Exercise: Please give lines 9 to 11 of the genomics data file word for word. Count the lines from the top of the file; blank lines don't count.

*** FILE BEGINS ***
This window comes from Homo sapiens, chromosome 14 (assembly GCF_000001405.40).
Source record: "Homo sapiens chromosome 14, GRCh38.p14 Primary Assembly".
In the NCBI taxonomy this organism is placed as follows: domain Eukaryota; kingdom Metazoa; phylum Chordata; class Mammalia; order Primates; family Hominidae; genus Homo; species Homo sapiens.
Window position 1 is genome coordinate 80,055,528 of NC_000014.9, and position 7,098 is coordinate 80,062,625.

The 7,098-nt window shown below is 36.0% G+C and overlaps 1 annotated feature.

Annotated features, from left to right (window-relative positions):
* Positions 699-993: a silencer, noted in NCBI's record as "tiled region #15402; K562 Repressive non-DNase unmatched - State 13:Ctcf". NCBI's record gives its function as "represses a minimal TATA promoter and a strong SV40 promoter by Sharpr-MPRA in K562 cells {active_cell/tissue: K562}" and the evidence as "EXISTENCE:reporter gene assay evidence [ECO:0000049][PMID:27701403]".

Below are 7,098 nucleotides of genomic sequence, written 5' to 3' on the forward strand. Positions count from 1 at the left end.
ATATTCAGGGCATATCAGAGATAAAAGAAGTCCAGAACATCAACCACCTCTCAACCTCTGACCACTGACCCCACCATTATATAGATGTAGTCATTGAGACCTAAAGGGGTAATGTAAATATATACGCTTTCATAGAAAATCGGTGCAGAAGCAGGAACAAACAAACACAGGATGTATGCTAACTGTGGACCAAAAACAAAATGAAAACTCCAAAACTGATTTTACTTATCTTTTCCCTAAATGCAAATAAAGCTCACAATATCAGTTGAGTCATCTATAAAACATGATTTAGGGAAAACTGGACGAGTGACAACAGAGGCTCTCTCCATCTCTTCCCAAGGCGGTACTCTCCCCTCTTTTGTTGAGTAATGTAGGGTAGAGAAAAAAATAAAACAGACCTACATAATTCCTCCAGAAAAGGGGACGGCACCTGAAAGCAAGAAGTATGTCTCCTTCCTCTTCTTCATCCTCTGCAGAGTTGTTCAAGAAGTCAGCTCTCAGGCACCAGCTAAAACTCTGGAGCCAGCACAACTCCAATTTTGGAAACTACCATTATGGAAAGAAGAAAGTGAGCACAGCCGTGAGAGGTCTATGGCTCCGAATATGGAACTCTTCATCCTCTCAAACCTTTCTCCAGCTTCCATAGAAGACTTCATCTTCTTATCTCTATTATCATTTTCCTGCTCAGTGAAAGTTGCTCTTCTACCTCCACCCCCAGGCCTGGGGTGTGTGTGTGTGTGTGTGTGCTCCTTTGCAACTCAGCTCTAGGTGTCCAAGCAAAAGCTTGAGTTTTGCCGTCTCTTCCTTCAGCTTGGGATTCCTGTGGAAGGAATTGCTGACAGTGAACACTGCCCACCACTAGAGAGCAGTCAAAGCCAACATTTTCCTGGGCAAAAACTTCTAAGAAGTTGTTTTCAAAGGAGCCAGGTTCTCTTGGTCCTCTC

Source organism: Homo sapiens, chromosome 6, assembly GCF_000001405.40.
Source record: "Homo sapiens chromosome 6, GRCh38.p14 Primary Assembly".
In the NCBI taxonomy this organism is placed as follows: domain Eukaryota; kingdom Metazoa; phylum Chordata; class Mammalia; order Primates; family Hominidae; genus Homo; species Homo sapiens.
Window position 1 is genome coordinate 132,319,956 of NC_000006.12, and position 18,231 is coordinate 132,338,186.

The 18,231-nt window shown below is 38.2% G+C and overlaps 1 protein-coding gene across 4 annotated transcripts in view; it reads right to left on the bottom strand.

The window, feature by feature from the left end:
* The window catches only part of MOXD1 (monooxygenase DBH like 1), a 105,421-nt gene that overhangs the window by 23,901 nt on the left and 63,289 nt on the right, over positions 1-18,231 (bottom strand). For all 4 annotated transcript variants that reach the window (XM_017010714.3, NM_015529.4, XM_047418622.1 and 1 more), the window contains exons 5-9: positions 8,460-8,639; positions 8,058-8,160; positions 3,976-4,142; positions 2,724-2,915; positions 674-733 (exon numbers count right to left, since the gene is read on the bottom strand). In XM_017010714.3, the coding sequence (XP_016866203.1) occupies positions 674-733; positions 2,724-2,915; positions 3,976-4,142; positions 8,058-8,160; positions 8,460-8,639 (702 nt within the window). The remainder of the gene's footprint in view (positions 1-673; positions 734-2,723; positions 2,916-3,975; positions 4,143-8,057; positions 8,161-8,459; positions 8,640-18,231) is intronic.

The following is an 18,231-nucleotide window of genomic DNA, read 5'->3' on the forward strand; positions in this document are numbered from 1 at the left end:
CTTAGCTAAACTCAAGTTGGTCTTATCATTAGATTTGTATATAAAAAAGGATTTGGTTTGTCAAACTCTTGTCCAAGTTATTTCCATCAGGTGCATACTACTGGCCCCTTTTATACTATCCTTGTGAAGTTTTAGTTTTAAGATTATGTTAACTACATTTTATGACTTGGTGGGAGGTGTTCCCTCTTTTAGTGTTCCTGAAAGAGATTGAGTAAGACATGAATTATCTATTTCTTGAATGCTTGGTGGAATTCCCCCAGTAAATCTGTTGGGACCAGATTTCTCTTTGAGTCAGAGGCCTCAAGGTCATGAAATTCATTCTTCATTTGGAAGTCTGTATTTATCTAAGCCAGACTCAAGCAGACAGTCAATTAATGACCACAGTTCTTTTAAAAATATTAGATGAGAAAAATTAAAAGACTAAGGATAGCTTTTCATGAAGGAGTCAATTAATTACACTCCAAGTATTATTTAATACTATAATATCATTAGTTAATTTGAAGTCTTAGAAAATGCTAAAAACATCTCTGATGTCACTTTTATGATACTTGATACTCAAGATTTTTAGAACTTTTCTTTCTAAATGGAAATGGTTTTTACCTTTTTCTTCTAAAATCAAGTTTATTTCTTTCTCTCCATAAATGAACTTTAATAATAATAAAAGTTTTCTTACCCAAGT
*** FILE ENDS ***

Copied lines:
ATATTCAGGGCATATCAGAGATAAAAGAAGTCCAGAACATCAACCACCTCTCAACCTCTGACCACTGACCCCACCATTATATAGATGTAGTCATTGAGACCTAAAGGGGTAATGTAAATATATACGCTTTCATAGAAAATCGGTGCAGAAGCAGGAACAAACAAACACAGGATGTATGCTAACTGTGGACCAAAAACAAAATGAAAACTCCAAAACTGATTTTACTTATCTTTTCCCTAAATGCAAATAAAGCTCACAATATCAGTTGAGTCATCTATAAAACATGATTTAGGGAAAACTGGACGAGTGACAACAGAGGCTCTCTCCATCTCTTCCCAAGGCGGTACTCTCCCCTCTTTTGTTGAGTAATGTAGGGTAGAGAAAAAAATAAAACAGACCTACATAATTCCTCCAGAAAAGGGGACGGCACCTGAAAGCAAGAAGTATGTCTCCTTCCTCTTCTTCATCCTCTGCAGAGTTGTTCAAGAAGTCAGCTCTCAGGCACCAGCTAAAACTCTGGAGCCAGCACAACTCCAATTTTGGAAACTACCATTATGGAAAGAAGAAAGTGAGCACAGCCGTGAGAGGTCTATGGCTCCGAATATGGAACTCTTCATCCTCTCAAACCTTTCTCCAGCTTCCATAGAAGACTTCATCTTCTTATCTCTATTATCATTTTCCTGCTCAGTGAAAGTTGCTCTTCTACCTCCACCCCCAGGCCTGGGGTGTGTGTGTGTGTGTGTGTGCTCCTTTGCAACTCAGCTCTAGGTGTCCAAGCAAAAGCTTGAGTTTTGCCGTCTCTTCCTTCAGCTTGGGATTCCTGTGGAAGGAATTGCTGACAGTGAACACTGCCCACCACTAGAGAGCAGTCAAAGCCAACATTTTCCTGGGCAAAAACTTCTAAGAAGTTGTTTTCAAAGGAGCCAGGTTCTCTTGGTCCTCTC

Source organism: Homo sapiens, chromosome 6, assembly GCF_000001405.40.
Source record: "Homo sapiens chromosome 6, GRCh38.p14 Primary Assembly".